Head-up display (HUD) technology

From cockpit to driver’s seat

Head-up display (HUD) was first developed during World War I to help fighter pilots lock in on their targets. Basic flight information for altitude, air speed, compass, and artificial horizon indicators was later added to reduce the need for pilots to look down at the instrument panel. That same technology was transferred to drivers in 1988 when General Motors installed the first HUD system in one of their luxury cars, and now with advances in technology, HUD systems are readily available from car manufacturers and aftermarket suppliers.


Behind the screen: How HUD works

A HUD is an ingenious device that improves safety. A HUD system can be included during manufacture or installed aftermarket. Essentially, automotive HUDs consist of three parts:

  • Picture generation unit (PGU)—processes data from multiple sources for projection
  • Projector—generates and directs image
  • Combiner—the surface where the image is projected (usually the windscreen)

Because the unit is placed on the dashboard and the image projected on the windscreen within such a confined space, a series of mirrors and lenses within the PGU reflect, refract, focus, and magnify the image for display. The projected image travels up the windshield on an optical path between two planes of treated laminated glass, where it is displayed on the windscreen at the appropriate eye level.


The significance of HUD

Increasingly, HUD systems are becoming indispensable. At the most basic level, HUDs improve driver well-being by:

  • Providing assistance through adverse driving conditions
  • Increasing driver awareness of vehicle performance and current road events
  • Reducing stress with advancements in satellite navigation information
  • Advising on traffic conditions, local parking options, and nearby fuel availability
  • Enriching the traveling experience with information on nearby restaurants, other entertainment opportunities, and special offers
  • Providing entertainment and enrichment via radio channels, podcasts, or music
  • Allowing hands-free communications


Keeping drivers’ eyes on the road

The two most important benefits of HUD technology are reduced driver distraction and increased driver safety. Drivers keep their eyes on the road while viewing critical vehicle data. A plethora of information can be displayed at eye level :

  • Map displays with current positioning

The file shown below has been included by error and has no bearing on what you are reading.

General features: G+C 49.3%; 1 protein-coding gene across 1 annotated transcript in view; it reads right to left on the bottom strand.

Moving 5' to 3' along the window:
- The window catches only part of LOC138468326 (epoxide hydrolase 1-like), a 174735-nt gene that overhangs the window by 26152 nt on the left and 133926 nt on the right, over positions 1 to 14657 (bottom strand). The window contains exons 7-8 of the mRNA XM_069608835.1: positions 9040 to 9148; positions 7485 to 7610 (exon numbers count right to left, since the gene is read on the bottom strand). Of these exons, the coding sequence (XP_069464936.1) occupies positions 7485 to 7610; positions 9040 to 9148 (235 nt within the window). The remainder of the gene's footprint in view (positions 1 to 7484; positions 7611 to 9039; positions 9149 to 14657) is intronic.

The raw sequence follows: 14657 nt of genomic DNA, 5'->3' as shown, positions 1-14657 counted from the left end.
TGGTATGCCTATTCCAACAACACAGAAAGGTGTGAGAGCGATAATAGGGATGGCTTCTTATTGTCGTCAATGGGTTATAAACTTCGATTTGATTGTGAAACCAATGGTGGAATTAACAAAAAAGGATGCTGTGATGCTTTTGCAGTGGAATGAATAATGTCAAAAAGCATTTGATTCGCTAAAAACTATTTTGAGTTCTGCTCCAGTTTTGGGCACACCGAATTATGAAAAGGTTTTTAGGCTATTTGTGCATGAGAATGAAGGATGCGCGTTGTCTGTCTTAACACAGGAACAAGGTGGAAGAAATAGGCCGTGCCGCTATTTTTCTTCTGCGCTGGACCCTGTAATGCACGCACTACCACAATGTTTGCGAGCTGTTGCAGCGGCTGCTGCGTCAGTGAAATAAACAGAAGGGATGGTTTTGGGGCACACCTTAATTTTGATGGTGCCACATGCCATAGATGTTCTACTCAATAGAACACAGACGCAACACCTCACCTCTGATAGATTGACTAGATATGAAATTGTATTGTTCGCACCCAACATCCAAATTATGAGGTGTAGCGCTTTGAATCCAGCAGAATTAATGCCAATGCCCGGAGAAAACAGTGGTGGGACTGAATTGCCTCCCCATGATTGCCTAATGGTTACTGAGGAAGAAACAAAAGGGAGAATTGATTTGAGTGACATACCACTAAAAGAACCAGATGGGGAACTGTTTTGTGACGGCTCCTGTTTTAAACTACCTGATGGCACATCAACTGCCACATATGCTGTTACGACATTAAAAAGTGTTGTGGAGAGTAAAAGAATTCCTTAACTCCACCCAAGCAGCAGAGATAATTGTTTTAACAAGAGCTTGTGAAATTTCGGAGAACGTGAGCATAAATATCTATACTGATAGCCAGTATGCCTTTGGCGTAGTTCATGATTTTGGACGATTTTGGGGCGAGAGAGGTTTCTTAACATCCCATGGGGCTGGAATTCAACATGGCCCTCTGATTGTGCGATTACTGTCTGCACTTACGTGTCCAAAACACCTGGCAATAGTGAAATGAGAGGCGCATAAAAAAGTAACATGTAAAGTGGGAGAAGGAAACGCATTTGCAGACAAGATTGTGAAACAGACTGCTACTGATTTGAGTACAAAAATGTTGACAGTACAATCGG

• GPS directions
  • Road conditions such as speed limit, detours, accidents, or weather-related issues
  • Vehicle information, including mileage, fuel, engine temp, and system warnings
  • Warnings about poor driving behavior such as sharp turns, sudden lane shifts, and even alerts about driver fatigue


HUD working principles

Driving is a highly complex activity, requiring the abilities to focus on the road and multitask. Drivers must make split-second decisions. In the time it takes to look away from the road and back, the driver goes through the following process:



Keeping drivers focused

Response time is critical. Driving involves how quickly a driver can react to events as they occur. Another car’s unsignaled lane change, a pedestrian, a pothole, or black ice all require a quick response. The minute a driver looks away from the road, an unforeseen event can occur. In the time it takes to refocus after going from road to instrument panel or somewhere else in the car back to the road, a few seconds could prove costly.



In time, it’s possible that HUD will replace the technology normally displayed on the dashboard, referred to as head-down display (HDD). Comparison studies show drivers relying on HUD technology:

  • Lessen “focal accommodation time” as their eyes are already on the road
  • Respond quicker to urgent events, including earlier detection of road obstructions
  • Maintain consistent awareness and control of speed within posted speed limits
  • Experience less mental stress, especially easier to use for first-time users
  • Spend less frequency and duration glancing down
  • Improve understanding of vehicle’s surrounding space particularly under low visibility conditions


Advancements in HUD technology

HUD technology has seen vast improvements since it was first introduced to automobiles, including:

  • Capability to adjust to ambient light, making images clear whether it’s day or night
  • Improved communication process between driver and vehicle systems such as fuel-efficient hybrid engines, proximately sensors, rain-detecting windshield wipers, built-in multimedia entertainment, and power-adjusting all-wheel drive systems
  • Connectivity to hands-free devices such as Bluetooth, navigation systems, voice-activated commands, and on-demand audio


So what does the future hold for HUD?

Two words: Augmented Reality (AR).
Check back with us next month for an article on how soon we can expect real-time visual information with HUD technology.

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